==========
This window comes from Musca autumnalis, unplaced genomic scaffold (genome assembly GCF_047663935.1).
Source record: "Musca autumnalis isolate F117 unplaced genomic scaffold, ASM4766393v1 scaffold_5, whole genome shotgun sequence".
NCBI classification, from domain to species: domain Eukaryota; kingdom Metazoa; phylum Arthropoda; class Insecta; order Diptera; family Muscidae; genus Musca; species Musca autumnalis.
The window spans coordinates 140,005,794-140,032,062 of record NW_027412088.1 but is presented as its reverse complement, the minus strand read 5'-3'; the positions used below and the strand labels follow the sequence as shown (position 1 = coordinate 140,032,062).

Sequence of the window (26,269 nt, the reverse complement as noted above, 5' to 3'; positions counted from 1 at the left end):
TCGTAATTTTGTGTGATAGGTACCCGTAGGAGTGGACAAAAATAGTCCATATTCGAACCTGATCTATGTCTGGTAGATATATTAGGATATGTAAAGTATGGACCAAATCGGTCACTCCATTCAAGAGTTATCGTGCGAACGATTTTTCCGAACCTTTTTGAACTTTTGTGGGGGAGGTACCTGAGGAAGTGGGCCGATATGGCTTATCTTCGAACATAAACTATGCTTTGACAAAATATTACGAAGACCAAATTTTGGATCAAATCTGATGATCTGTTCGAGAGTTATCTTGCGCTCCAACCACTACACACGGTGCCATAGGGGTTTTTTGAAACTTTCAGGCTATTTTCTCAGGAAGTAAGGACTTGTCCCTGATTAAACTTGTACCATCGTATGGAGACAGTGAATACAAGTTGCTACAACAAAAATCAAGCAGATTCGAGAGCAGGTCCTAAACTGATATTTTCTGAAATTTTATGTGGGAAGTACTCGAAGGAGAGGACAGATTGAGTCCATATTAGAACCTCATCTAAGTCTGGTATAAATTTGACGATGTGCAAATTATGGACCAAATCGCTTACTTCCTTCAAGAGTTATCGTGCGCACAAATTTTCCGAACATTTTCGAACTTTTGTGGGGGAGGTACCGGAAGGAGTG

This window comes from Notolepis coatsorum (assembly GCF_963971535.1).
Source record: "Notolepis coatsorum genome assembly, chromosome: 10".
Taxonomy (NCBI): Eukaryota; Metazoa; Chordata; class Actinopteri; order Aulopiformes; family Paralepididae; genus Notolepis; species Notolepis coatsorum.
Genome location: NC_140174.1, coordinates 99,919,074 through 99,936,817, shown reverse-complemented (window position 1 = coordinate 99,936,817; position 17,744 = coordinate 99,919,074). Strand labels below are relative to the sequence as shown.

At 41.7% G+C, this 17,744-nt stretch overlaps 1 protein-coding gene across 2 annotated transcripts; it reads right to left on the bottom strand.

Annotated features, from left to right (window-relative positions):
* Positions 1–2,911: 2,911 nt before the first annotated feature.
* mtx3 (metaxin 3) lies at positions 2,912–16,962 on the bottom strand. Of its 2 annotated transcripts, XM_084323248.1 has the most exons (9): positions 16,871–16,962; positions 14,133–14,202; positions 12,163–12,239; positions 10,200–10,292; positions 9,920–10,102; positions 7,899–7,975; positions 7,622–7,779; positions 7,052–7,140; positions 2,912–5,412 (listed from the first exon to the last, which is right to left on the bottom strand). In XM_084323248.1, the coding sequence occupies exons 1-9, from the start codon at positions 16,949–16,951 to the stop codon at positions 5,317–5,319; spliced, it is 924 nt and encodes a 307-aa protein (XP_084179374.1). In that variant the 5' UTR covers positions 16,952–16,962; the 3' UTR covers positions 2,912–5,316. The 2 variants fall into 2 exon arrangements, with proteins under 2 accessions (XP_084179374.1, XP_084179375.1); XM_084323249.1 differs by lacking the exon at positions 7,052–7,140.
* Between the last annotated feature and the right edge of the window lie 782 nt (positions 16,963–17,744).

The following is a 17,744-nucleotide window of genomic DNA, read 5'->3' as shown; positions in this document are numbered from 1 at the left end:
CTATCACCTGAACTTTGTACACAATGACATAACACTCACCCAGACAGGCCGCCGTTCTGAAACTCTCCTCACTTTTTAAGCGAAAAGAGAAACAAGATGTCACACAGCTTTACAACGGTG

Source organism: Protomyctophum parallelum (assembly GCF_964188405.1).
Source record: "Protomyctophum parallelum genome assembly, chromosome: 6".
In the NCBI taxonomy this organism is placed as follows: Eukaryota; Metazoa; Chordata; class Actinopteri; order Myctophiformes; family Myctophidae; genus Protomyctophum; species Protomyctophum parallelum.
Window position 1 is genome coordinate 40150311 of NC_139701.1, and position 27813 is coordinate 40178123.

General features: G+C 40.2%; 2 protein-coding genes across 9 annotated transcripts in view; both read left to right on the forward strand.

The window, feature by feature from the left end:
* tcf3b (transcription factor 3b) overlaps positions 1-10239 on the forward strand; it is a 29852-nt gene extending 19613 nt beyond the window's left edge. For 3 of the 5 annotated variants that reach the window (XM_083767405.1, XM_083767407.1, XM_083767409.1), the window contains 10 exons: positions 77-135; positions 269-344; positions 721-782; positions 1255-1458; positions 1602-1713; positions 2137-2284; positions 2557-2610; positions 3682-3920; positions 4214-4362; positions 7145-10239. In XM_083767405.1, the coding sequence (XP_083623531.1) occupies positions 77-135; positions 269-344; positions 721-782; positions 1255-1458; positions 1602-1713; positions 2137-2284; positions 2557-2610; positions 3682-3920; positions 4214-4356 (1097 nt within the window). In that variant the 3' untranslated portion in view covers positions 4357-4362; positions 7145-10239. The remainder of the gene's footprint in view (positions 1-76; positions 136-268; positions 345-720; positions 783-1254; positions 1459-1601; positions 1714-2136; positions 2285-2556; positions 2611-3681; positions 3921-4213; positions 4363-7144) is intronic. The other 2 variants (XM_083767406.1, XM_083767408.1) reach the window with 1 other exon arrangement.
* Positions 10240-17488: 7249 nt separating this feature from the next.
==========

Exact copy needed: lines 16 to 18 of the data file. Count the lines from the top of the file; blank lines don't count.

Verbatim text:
The following is a 17,744-nucleotide window of genomic DNA, read 5'->3' as shown; positions in this document are numbered from 1 at the left end:
CTATCACCTGAACTTTGTACACAATGACATAACACTCACCCAGACAGGCCGCCGTTCTGAAACTCTCCTCACTTTTTAAGCGAAAAGAGAAACAAGATGTCACACAGCTTTACAACGGTG

Source organism: Protomyctophum parallelum (assembly GCF_964188405.1).